State Senator Ed Maloney (D-Chicago) is attempting to more strongly regulate homeschooling in Illinois. As it currently stands, Illinois is a rather homeschooling-friendly state. We are free to choose the learning styles and materials that we think are best for our children.
If Maloney has his way, we will lose some of that freedom.
There are those who argue that homeschoolers should be regulated in order to prevent parents who are unqualified to homeschool their kids from doing so. We have homeschooled for 5 years and I have yet to meet a parent that I thought was unqualified to homeschool their children. I have met parents whose homeschool styles differ from my own. I have met parents whose parenting styles I do not plan to emulate. I have met parents I don't particularly enjoy. But I have yet to meet a parent who I thought was unqualified to homeschool their children.
The truth is that homeschooling is a big ole bucket of honey love for the media. They take the one or two anecdotes of homeschooling disasters and hold them up as the norm, despite the estimated 2 million stories that are less than newsworthy (unless, of course, you consider a typically insouciant learning environment newsworthy -- most media outlets do not). The result is that homeschoolers as a group have developed an undeserved reputation. According to the media, we are either dumping our children down an abandoned mineshaft with a shoestring and a can of Spam so that they learn how to survive in this world or surgically affixing Bible-encoded blinders onto their temples and forcing them to sew specially designed modesty underwear by hand. Either way, our children are poorly socialized and may never learn how to properly stand in line.
Then there is the hysteria about child abuse by homeschoolers. I appreciate The Organization of Virginia Homeschoolers discussion of this matter: "Child abuse is a societal issue. Examples of abuse exist in all educational settings. There is no method of education that guarantees child abuse won't happen, or that it will be detected if it does happen." Basically, if the state wants to force homeschooling parents to "check-in" in order to prevent child abuse, they will need to force all parents to "check-in."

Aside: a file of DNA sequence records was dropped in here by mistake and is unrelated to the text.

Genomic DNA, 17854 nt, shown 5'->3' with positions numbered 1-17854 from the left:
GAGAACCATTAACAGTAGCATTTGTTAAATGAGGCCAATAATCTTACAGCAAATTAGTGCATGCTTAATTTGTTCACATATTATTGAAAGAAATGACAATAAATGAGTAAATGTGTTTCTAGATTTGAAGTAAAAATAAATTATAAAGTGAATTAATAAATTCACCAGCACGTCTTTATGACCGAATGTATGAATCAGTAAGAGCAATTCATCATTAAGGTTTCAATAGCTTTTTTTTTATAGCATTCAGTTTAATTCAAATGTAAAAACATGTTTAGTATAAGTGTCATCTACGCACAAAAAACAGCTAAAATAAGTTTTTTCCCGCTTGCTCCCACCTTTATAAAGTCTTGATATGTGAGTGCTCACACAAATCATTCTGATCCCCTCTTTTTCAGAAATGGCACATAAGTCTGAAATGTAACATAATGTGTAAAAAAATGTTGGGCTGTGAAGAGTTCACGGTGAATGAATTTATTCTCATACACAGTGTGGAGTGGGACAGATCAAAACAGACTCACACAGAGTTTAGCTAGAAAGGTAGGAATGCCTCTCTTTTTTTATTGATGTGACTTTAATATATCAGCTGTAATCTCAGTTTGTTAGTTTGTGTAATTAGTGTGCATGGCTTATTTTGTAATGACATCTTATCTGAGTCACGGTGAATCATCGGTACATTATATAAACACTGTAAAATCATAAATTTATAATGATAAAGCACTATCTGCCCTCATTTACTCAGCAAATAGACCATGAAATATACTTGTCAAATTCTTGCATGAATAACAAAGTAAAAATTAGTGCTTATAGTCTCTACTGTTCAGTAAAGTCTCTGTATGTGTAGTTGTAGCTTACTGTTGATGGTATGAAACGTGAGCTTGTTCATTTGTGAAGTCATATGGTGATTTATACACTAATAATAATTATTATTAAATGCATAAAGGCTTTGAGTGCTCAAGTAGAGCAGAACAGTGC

And this is perhaps what concerns me most. What precedent might this set for parenting in general in Illinois? What's next? Shall we monitor what parents send along for lunch with their publicly schooled children? Should we determine a criterion to assess how well parents are parenting in general? If the state targets one type of family now, who will they target next? Adoptive families? Multi-cultural families. Muti-generational families? Families who wear matching outfits for their Christmas cards?
If you are a homeschooling resident of Illinois and wish to maintain the freedom we all enjoy, please write or call Senator Maloney at 217-782-5145 and register your displeasure with SB136.
Update received via email this morning, February 10, 2011:
We've heard from the lobbyist from ICNS, who met with Mr. Maloney a second time today. Mr. Maloney is aware now that he needs to learn more about the issue before he pushes this bill forward, so he has agreed not to do so at this time. He will be holding an informational hearing on the subject next Tuesday, which I believe will be open, though I do not yet have any details on it. We will be talking to Ad Hoc to see if that group wants to make a unified position on the bill and send a representative to the hearing. HOUSE might also want to select a representative or two to go speak for our cause. This will be an important meeting, because he has until the end of next week to present this bill to the legislature and get it assigned to a committee. If we make a good case on Tuesday, we may be able to stop the process and will not have to fight it on a larger scale later.
Thank you all for your diligence. I will keep you informed as I learn anything else.
Ad Hoc Representative for HOUSE